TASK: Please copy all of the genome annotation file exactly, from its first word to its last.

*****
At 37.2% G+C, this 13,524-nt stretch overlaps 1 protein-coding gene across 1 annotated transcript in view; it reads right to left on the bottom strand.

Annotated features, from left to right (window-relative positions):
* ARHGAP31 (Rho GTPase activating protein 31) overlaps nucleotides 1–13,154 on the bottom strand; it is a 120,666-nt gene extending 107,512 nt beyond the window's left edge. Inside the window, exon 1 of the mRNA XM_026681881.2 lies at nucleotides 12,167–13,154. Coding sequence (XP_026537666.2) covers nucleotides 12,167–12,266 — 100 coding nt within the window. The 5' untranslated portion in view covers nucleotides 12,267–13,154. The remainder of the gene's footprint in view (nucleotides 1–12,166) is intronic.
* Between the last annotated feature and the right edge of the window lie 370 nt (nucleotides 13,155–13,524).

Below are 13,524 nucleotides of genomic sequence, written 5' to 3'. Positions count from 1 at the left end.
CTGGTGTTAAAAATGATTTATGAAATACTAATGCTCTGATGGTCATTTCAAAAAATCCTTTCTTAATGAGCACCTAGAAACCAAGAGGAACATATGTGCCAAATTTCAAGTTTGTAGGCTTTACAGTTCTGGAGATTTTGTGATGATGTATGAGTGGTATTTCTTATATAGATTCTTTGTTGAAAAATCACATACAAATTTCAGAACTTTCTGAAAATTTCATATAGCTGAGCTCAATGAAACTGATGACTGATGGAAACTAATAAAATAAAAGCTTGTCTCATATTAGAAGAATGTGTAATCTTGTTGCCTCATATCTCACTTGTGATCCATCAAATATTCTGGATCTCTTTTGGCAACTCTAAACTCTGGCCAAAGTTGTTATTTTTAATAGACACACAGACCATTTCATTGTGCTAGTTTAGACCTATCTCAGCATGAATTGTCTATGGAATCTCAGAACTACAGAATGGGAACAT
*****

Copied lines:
At 37.2% G+C, this 13,524-nt stretch overlaps 1 protein-coding gene across 1 annotated transcript in view; it reads right to left on the bottom strand.

Annotated features, from left to right (window-relative positions):
* ARHGAP31 (Rho GTPase activating protein 31) overlaps nucleotides 1–13,154 on the bottom strand; it is a 120,666-nt gene extending 107,512 nt beyond the window's left edge. Inside the window, exon 1 of the mRNA XM_026681881.2 lies at nucleotides 12,167–13,154. Coding sequence (XP_026537666.2) covers nucleotides 12,167–12,266 — 100 coding nt within the window. The 5' untranslated portion in view covers nucleotides 12,267–13,154. The remainder of the gene's footprint in view (nucleotides 1–12,166) is intronic.
* Between the last annotated feature and the right edge of the window lie 370 nt (nucleotides 13,155–13,524).

Below are 13,524 nucleotides of genomic sequence, written 5' to 3'. Positions count from 1 at the left end.
CTGGTGTTAAAAATGATTTATGAAATACTAATGCTCTGATGGTCATTTCAAAAAATCCTTTCTTAATGAGCACCTAGAAACCAAGAGGAACATATGTGCCAAATTTCAAGTTTGTAGGCTTTACAGTTCTGGAGATTTTGTGATGATGTATGAGTGGTATTTCTTATATAGATTCTTTGTTGAAAAATCACATACAAATTTCAGAACTTTCTGAAAATTTCATATAGCTGAGCTCAATGAAACTGATGACTGATGGAAACTAATAAAATAAAAGCTTGTCTCATATTAGAAGAATGTGTAATCTTGTTGCCTCATATCTCACTTGTGATCCATCAAATATTCTGGATCTCTTTTGGCAACTCTAAACTCTGGCCAAAGTTGTTATTTTTAATAGACACACAGACCATTTCATTGTGCTAGTTTAGACCTATCTCAGCATGAATTGTCTATGGAATCTCAGAACTACAGAATGGGAACAT